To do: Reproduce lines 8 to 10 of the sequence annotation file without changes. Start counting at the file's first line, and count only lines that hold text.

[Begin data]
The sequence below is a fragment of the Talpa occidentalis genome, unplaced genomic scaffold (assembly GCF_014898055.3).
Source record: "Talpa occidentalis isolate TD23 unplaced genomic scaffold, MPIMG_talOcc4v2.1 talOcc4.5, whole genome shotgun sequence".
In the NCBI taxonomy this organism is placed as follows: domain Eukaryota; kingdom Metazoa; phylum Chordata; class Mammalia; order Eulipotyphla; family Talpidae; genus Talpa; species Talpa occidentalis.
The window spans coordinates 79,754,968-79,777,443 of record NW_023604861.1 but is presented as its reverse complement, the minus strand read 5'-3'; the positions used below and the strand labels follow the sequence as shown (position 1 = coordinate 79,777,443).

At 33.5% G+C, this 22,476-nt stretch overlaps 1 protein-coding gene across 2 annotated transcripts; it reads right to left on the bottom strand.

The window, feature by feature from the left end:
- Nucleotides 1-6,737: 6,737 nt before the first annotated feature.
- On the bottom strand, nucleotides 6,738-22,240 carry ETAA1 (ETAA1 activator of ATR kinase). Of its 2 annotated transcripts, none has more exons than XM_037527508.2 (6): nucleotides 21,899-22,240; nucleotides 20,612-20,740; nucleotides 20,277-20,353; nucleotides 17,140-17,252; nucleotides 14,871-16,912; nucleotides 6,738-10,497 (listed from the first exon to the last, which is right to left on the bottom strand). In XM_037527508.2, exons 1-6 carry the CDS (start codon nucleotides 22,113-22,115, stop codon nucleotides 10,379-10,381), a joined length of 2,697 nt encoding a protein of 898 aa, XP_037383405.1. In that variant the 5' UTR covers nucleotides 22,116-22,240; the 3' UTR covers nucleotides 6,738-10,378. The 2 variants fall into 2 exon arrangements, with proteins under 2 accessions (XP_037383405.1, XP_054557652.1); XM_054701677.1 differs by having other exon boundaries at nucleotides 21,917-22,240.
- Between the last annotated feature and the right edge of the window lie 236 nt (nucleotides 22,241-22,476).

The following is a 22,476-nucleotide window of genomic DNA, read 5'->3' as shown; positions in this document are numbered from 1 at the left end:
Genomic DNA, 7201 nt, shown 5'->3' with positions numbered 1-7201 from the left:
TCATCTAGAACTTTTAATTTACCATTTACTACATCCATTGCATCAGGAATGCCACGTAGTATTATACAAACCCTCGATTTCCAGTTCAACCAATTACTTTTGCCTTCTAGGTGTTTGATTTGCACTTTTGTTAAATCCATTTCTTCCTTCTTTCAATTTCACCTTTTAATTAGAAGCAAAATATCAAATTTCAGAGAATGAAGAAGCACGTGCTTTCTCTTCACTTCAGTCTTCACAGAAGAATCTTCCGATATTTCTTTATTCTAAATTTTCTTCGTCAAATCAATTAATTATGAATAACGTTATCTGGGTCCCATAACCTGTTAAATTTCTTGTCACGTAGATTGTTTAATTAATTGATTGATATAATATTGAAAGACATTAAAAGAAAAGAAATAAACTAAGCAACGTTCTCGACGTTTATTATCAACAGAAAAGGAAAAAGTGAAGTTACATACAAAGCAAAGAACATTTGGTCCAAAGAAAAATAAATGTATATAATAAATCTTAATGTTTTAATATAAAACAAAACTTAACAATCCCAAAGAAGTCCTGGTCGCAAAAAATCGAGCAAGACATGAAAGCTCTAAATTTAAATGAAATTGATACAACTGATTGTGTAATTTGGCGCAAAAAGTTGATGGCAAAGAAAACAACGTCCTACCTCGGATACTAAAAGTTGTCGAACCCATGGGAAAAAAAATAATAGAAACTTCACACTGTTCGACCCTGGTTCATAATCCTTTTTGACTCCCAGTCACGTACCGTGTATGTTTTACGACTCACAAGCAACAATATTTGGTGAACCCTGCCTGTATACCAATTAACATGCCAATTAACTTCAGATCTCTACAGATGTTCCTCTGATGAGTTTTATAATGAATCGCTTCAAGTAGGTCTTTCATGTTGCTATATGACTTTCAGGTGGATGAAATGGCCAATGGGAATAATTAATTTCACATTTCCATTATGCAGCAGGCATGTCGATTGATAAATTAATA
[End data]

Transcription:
- On the bottom strand, nucleotides 6,738-22,240 carry ETAA1 (ETAA1 activator of ATR kinase). Of its 2 annotated transcripts, none has more exons than XM_037527508.2 (6): nucleotides 21,899-22,240; nucleotides 20,612-20,740; nucleotides 20,277-20,353; nucleotides 17,140-17,252; nucleotides 14,871-16,912; nucleotides 6,738-10,497 (listed from the first exon to the last, which is right to left on the bottom strand). In XM_037527508.2, exons 1-6 carry the CDS (start codon nucleotides 22,113-22,115, stop codon nucleotides 10,379-10,381), a joined length of 2,697 nt encoding a protein of 898 aa, XP_037383405.1. In that variant the 5' UTR covers nucleotides 22,116-22,240; the 3' UTR covers nucleotides 6,738-10,378. The 2 variants fall into 2 exon arrangements, with proteins under 2 accessions (XP_037383405.1, XP_054557652.1); XM_054701677.1 differs by having other exon boundaries at nucleotides 21,917-22,240.
- Between the last annotated feature and the right edge of the window lie 236 nt (nucleotides 22,241-22,476).

The following is a 22,476-nucleotide window of genomic DNA, read 5'->3' as shown; positions in this document are numbered from 1 at the left end: